Duffy lands the punches while O’Leary plays Judy
The Ryanair boss hogs the airwaves but gets a decorous response from Seán O’Rourke
Joe Duffy has done a great deal of good in his time, but if he ever ends up in line for canonisation, it will surely be due to Wednesday’s Liveline (RTÉ Radio 1, weekdays), where he performs the unlikeliest of miracles. Hard as it might be to believe, Duffy makes you feel sorry for Michael O’Leary. Well, almost.
The outspoken Ryanair boss appears on the phone-in show following days of complaints about the airline’s seat-reservation charges, first highlighted by Irish Times Consumer Affairs Correspondent Conor Pope. A succession of callers tell of paying what they see as unacceptably high prices to sit together on flights rather than accept randomly allocated free seats. While the annoyance may be justified, the cumulative effect makes the listener as wearily indifferent as a minimum-wage call-centre operator.
Indeed, grievance fatigue would probably have put an end to the matter had O’Leary not decided to wade in. A man whose response to media firestorms is to reach for a can of petrol, O’Leary has no interest in mollifying upset customers. “You’re perfectly free to complain,” he says, typically bullish as he stands his ground against host and callers.
O’Leary counters charges that algorithms are fixed to scatter passengers who don’t pay for seats and sounds bemused when a caller suggests outside experts should examine the airline’s system. He maintains passengers get separated frequently because more people are buying seats. Yet callers keep upbraiding him on air.
Even O’Leary, normally so gleeful in conflict, sounds frustrated as he yet again reels off his rote rebuttals. It’s around this time that one feels something suspiciously like sympathy for him. It’s a fleeting sensation. Ever the provocateur, he decides to get under Duffy’s skin. Adopting a patronising tone, O’Leary asks, “Sorry, do you have a sensible question?” Duffy explodes. “How dare you,” the presenter splutters, sounding genuinely offended. He asks for an apology, which is not forthcoming. Instead, O’Leary suggests the host is feigning offence, prompting Duffy to dub his guest “the Hamlet of mock indignation”.
There is, of course, something of a Punch and Judy show to the encounter. Both men have a stake in keeping the pot boiling: Duffy for ratings, O’Leary for publicity. But the mutual needle is unedifying, especially when stakes are so low. Duffy should reserve his indignation for important issues. He’s no saint, but he’s better than this.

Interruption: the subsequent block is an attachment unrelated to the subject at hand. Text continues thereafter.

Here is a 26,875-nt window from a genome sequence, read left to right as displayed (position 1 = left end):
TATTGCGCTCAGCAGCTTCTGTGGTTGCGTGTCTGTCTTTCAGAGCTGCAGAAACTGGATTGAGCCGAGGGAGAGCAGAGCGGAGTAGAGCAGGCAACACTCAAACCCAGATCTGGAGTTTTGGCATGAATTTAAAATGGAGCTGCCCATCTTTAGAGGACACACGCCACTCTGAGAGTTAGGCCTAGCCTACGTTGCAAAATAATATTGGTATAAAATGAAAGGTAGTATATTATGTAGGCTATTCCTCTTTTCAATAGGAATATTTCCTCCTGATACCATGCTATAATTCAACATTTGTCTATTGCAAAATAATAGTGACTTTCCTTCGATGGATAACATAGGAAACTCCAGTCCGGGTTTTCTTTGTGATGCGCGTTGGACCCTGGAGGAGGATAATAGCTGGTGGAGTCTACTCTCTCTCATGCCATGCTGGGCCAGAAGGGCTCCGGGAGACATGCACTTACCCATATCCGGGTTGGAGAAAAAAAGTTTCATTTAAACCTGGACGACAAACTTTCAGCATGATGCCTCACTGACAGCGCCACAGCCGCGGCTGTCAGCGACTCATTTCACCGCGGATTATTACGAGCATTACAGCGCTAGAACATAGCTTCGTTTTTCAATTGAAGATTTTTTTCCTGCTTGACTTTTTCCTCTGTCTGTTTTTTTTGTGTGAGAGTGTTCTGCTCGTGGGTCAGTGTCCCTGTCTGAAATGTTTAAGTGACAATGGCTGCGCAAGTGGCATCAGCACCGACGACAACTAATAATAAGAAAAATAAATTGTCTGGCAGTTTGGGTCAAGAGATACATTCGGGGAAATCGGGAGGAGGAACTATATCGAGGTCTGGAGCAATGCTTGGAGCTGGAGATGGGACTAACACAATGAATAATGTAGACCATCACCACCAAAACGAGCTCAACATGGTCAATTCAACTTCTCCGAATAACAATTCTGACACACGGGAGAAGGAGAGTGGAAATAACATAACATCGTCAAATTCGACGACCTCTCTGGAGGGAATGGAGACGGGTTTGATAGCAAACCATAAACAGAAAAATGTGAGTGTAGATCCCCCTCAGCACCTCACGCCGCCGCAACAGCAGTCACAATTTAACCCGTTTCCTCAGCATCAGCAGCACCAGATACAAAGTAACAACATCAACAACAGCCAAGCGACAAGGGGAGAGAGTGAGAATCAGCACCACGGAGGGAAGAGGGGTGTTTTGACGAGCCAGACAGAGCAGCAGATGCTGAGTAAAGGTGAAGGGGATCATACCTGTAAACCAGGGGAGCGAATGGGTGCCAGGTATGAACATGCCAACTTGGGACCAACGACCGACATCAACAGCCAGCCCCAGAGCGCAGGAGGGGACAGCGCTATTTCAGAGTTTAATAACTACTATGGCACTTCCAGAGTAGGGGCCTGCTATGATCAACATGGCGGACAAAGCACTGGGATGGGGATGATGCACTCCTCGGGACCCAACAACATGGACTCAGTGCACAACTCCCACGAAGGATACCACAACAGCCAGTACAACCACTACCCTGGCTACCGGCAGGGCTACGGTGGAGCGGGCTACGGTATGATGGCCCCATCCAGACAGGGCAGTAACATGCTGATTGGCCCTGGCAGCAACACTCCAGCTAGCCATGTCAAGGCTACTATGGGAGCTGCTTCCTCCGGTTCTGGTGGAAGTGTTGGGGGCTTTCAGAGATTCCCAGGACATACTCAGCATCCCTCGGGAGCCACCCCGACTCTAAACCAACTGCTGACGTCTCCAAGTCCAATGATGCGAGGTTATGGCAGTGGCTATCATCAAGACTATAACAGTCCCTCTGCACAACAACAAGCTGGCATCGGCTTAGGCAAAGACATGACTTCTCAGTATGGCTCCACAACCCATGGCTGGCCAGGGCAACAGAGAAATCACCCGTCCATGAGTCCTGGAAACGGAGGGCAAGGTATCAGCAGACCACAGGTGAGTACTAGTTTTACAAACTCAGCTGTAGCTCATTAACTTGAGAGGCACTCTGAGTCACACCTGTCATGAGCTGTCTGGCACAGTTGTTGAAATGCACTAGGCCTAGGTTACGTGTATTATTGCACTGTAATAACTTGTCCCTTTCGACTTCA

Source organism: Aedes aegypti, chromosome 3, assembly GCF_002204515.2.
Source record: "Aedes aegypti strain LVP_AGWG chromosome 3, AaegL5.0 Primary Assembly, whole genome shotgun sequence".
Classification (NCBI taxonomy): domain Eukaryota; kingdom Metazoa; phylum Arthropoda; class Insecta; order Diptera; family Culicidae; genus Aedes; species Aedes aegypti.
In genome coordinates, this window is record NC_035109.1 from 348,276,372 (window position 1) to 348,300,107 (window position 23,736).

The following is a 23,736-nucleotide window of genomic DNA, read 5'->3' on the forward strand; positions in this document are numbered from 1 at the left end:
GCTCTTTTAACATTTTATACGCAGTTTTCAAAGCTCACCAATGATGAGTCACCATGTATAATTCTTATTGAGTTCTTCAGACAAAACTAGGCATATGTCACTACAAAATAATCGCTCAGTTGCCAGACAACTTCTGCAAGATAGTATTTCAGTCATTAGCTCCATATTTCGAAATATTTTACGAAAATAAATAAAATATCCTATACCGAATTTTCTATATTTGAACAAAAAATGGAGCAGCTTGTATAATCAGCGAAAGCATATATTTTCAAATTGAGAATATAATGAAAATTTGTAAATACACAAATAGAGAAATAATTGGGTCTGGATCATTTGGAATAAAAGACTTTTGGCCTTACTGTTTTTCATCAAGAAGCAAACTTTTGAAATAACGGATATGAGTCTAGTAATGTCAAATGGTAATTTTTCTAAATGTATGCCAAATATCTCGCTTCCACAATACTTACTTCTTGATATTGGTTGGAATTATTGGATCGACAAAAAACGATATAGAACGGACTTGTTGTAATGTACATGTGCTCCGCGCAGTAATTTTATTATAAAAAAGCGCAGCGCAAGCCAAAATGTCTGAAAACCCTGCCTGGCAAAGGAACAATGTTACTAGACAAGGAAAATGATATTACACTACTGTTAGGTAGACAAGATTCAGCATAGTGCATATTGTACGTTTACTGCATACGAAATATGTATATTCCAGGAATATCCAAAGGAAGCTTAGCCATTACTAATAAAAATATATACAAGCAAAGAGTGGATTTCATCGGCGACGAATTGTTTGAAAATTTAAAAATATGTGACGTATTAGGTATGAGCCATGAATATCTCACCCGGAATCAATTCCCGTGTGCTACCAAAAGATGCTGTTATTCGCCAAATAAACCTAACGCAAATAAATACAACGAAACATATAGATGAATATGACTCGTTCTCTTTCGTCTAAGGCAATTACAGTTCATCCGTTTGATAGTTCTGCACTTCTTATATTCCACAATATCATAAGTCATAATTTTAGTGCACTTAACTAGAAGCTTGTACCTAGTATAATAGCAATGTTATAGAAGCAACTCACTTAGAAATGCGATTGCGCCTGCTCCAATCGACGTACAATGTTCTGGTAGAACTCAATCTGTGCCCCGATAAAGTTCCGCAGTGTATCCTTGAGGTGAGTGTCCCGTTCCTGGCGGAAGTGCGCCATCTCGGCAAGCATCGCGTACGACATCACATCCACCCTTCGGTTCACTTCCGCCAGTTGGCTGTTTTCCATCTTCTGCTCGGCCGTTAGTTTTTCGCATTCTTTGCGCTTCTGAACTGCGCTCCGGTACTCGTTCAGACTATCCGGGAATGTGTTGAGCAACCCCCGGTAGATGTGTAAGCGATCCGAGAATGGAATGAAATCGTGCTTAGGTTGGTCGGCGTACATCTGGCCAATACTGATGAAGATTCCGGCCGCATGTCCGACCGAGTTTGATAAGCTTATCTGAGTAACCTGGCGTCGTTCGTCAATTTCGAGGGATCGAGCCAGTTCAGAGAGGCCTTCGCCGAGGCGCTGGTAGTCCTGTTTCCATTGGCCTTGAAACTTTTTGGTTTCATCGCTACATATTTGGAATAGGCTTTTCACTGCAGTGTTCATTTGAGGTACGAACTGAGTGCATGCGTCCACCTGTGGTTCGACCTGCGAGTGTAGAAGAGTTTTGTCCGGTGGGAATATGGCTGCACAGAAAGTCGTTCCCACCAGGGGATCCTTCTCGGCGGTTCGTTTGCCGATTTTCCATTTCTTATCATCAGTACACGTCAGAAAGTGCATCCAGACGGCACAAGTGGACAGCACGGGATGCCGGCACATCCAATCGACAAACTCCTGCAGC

O’Leary’s Liveline appearance comes after a frenetic day on radio, starting on Today With Sean
O’Rourke (RTÉ Radio 1, weekdays), where he agitates for the construction of a second runway at Dublin Airport.
O’Rourke treats his guest’s more outrageous claims with dismissive amusement, chuckling when O’Leary claims passengers “want” to pay reservation fees. But O’Rourke presses him on substantial issues, such as post-Brexit scenarios for air travel. It is a model on how to handle a self-publicist like O’Leary, though the latter still achieves his aim by getting airtime. (And, yes, a big role in this column.)
Later, O’Rourke is in a giddy mood as he joshes with sports correspondent Darren Frehill about the earnings of English ex-footballers employed by the BBC. “What do you think Gary Lineker is worth?” O’Rourke asks. “We’re talking broadcasters’ salaries.” Frehill doesn’t speculate, on grounds of it being “dangerous territory”.
Undeterred, O’Rourke discusses the subject with media analyst Roy Greenslade. On the face of it, the publication of top BBC presenters’ pay rates is a classic silly season item. Still, it’s notable that O’Rourke alights on one particular salary. As Greenslade talks about the surprisingly large wage packet earned by veteran newscaster John Humphrys, who presents BBC Radio 4’s Today programme, O’Rourke muses that the money may be deserved. “Humphrys has been knocking around for some time, so maybe they’re paying for the experience.” Given O’Rourke’s experience and indeed longevity – he informs Frehill he quit sports reporting four decades earlier – is it possible he was making a case for someone else? Following news this week that RTÉ lost nearly ¤20 million last year, he couldn’t be blamed for doing so.
George Hook also pores over the BBC earnings on High Noon (Newstalk, weekdays). He decides the Beeb’s presenters deliver good value, then uses them as a stick with which to beat RTÉ, unfavourably comparing the size of the audiences delivered by the State broadcaster’s big names with those of their British counterparts. It’s classic Hook – the commercial broadcaster berates the public sector and baits its snowflake liberal cheerleaders. (Unsurprisingly, he has an ideological love-in when he interviews the ubiquitous O’Leary.)
But then he takes an unexpected turn and bemoans the gender pay gap highlighted by the BBC figures. He goes on to applaud that some of RTÉ’s best-paid figures are women. It’s a reminder that Hook isn’t all about bluster and provocation.
Later, even as he talks about his “irrational fear of the left”, he has a surprisingly friendly debate about left-wing politics with Social Democrat councillor Gary Gannon. At times, Hook even sounds reasonable. Now that really is miraculous.